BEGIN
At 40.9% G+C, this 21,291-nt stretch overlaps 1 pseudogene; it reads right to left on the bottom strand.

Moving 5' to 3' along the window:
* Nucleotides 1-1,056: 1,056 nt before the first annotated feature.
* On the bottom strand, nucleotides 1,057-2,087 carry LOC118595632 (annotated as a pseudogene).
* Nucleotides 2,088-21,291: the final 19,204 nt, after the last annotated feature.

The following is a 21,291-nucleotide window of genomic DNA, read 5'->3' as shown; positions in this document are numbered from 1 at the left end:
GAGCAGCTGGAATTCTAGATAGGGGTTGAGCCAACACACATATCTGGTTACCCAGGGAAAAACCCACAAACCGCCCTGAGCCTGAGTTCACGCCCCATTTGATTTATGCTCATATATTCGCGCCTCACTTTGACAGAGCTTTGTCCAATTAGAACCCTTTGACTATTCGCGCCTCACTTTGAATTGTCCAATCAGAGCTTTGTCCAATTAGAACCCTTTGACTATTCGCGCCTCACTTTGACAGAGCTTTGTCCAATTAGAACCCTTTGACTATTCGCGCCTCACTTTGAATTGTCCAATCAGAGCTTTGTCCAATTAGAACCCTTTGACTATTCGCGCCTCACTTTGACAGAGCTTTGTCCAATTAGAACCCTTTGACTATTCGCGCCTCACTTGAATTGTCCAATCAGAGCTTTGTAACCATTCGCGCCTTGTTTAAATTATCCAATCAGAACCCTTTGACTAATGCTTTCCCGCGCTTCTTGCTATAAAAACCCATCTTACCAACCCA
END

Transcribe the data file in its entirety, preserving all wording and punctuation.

At 40.9% G+C, this 21,291-nt stretch overlaps 1 pseudogene; it reads right to left on the bottom strand.

Moving 5' to 3' along the window:
* Nucleotides 1-1,056: 1,056 nt before the first annotated feature.
* On the bottom strand, nucleotides 1,057-2,087 carry LOC118595632 (annotated as a pseudogene).
* Nucleotides 2,088-21,291: the final 19,204 nt, after the last annotated feature.

The following is a 21,291-nucleotide window of genomic DNA, read 5'->3' as shown; positions in this document are numbered from 1 at the left end:
GAGCAGCTGGAATTCTAGATAGGGGTTGAGCCAACACACATATCTGGTTACCCAGGGAAAAACCCACAAACCGCCCTGAGCCTGAGTTCACGCCCCATTTGATTTATGCTCATATATTCGCGCCTCACTTTGACAGAGCTTTGTCCAATTAGAACCCTTTGACTATTCGCGCCTCACTTTGAATTGTCCAATCAGAGCTTTGTCCAATTAGAACCCTTTGACTATTCGCGCCTCACTTTGACAGAGCTTTGTCCAATTAGAACCCTTTGACTATTCGCGCCTCACTTTGAATTGTCCAATCAGAGCTTTGTCCAATTAGAACCCTTTGACTATTCGCGCCTCACTTTGACAGAGCTTTGTCCAATTAGAACCCTTTGACTATTCGCGCCTCACTTGAATTGTCCAATCAGAGCTTTGTAACCATTCGCGCCTTGTTTAAATTATCCAATCAGAACCCTTTGACTAATGCTTTCCCGCGCTTCTTGCTATAAAAACCCATCTTACCAACCCA